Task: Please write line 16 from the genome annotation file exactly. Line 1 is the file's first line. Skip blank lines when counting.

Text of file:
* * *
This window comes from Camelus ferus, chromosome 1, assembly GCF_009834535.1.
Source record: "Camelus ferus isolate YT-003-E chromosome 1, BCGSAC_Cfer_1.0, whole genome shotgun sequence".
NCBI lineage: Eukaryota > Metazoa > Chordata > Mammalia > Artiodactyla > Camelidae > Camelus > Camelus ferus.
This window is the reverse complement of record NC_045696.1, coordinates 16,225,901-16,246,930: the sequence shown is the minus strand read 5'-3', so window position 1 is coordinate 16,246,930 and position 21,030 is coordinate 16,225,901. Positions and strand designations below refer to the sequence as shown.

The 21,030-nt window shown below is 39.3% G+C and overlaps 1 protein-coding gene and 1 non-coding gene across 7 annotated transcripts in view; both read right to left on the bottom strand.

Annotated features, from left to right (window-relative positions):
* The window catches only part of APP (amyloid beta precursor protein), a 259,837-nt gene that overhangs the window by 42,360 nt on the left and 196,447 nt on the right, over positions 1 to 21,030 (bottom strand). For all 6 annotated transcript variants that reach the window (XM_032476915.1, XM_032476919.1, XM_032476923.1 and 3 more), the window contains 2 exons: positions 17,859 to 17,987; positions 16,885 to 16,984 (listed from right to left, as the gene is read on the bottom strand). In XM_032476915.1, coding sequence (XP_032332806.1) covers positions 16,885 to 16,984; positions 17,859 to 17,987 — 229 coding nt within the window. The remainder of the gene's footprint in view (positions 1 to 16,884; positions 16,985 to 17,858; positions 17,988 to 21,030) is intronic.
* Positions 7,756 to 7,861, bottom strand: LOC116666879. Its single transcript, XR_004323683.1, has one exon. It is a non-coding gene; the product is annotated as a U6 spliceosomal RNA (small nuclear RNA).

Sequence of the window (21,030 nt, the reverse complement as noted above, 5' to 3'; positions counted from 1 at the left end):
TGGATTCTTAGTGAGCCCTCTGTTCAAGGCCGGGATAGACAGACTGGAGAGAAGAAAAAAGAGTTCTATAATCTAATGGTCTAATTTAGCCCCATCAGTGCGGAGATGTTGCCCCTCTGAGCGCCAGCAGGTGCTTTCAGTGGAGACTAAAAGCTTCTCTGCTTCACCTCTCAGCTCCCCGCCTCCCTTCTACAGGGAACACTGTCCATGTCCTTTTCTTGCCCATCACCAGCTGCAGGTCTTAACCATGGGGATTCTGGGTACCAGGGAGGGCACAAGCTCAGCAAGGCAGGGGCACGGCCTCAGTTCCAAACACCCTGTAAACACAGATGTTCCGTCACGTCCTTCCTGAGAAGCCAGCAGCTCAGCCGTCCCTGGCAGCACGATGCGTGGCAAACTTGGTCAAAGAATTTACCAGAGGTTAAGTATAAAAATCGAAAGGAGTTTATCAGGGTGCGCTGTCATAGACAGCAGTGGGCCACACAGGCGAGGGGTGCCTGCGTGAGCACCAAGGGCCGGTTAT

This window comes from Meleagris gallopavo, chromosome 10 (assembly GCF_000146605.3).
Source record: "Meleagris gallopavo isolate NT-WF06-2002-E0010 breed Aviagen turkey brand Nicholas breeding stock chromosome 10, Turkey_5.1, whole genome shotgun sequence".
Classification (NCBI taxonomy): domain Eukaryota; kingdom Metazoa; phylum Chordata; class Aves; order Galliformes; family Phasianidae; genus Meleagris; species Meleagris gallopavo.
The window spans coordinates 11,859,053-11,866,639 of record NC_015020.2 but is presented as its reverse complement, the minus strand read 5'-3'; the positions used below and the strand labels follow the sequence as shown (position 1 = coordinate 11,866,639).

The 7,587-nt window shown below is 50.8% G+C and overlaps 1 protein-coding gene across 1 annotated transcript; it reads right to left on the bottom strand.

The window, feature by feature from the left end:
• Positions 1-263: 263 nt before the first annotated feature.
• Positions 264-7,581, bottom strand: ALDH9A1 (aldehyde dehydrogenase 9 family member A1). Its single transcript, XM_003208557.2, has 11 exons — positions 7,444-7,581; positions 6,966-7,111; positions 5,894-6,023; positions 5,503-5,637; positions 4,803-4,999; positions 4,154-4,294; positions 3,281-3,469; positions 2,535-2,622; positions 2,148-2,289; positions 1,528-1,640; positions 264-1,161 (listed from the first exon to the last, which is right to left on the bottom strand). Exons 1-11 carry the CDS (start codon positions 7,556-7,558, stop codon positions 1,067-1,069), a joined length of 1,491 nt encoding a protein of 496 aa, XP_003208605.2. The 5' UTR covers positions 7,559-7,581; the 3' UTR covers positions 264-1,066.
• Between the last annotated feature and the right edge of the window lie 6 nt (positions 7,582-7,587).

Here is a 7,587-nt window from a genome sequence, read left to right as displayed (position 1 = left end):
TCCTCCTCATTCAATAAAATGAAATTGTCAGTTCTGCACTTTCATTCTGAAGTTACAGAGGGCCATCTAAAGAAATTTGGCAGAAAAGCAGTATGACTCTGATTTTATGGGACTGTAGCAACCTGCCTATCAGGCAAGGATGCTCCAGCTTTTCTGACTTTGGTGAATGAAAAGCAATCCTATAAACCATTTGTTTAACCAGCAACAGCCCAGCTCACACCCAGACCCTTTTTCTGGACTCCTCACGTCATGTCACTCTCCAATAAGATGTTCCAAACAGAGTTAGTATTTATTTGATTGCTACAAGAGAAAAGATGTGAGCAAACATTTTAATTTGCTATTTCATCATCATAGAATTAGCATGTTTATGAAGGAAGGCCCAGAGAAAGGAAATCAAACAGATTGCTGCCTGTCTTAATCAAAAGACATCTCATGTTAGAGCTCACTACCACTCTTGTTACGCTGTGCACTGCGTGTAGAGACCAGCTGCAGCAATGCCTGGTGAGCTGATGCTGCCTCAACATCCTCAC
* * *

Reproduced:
The window, feature by feature from the left end: